Those qualities would be nice, of course, as I wouldn’t have to hire someone to hang the plasma on my wall and I could finally fire my butler. Seriously, though, by features, I am talking about the clutter that gets in the way of understanding why people make decisions. More importantly, this clutter gets in the way of companies defining the human value of what they do.

I am not saying that the various, specific qualities of a given product are not important, but they often get in the way of what should be the underlying theme driving your marketing message. As a colleague once said about silk underwear: if you have gotten to the romantic point where you are in your undergarments in the presence of another human being, you really should be able to close the deal.

Even in briefs.

Once you begin enumerating the various qualities of your product, you have basically said that there aren’t any substantial differences between you and your competition. You have admitted that your brand isn’t a brand at all, just a list of various qualities that no one has figured out how to explain in a way that would make someone care.

Too many times have I met with companies that explain what they do by explaining what they do. I would like to know why they do it, or at least get the feeling that they understand the role that they are playing in the great human comedy: It’s how they define that role that makes them special.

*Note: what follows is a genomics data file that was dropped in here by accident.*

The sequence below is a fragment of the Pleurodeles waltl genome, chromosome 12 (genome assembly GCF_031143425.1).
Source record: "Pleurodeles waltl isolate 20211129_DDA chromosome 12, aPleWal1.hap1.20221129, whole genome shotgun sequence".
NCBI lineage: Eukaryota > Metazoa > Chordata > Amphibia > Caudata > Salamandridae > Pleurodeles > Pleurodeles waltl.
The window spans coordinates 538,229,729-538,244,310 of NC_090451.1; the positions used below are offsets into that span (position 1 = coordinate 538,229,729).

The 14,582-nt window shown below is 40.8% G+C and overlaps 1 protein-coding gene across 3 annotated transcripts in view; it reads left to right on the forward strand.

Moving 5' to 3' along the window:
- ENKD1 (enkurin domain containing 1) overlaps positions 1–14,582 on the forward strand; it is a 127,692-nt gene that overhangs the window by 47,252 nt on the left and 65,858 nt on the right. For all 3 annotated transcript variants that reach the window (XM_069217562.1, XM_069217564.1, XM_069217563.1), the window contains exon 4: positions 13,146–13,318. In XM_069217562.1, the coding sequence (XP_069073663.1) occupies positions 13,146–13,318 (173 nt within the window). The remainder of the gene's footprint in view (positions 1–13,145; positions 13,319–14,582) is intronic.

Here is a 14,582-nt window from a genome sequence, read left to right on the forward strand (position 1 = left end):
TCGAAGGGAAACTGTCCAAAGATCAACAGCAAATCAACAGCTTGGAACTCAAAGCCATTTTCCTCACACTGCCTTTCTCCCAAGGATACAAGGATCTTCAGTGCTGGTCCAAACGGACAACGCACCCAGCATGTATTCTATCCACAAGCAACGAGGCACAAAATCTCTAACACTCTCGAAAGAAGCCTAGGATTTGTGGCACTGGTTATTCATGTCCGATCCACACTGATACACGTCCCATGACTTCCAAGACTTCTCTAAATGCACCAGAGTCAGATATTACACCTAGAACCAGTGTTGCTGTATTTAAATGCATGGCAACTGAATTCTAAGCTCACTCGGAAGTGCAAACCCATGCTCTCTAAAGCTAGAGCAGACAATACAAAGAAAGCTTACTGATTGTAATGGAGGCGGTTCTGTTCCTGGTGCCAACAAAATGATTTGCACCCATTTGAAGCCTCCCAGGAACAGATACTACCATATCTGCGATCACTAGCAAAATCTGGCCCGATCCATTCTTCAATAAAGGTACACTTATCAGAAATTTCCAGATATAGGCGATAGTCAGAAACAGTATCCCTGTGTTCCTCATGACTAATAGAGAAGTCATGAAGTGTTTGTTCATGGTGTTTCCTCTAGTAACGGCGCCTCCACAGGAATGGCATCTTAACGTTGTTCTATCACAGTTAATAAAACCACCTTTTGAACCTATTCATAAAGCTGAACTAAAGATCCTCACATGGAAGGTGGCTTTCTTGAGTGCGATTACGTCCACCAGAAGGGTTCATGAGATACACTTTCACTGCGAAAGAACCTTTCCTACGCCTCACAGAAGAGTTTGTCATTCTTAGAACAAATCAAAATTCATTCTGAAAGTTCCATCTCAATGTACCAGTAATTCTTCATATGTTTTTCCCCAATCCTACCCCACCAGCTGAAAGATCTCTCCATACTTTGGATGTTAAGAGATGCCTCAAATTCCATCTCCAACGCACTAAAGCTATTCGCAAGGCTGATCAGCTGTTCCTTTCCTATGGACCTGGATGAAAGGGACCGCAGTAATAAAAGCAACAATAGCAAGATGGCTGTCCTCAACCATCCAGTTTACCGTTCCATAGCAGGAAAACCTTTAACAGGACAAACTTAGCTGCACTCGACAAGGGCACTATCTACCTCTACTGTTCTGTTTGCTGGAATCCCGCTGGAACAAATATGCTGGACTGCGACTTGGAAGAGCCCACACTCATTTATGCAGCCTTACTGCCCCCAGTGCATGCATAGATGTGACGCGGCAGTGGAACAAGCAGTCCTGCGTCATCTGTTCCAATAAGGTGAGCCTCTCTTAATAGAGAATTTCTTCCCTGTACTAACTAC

And then your brand can become my brand, from California to the New York Island.

Woody Guthrie would kill me.

Promises, Promises

Posted February 5th, 2019 in blog, marketing, strategy, thoughts by Gary

I came across an article recently that focused on a study about check lists and the impact that they can have in hospitals. The study proved that the lists help prevent the transmission of diseases inside the hospital and reduce the number of infections caused by an overlooked step like neglecting to swab an area before inserting a needle. One example that struck me as counterintuitive but screamingly obvious after the fact: doctors should not wear ties because the article of clothing collects and transmits germs as doctors move from patient to patient during their rounds.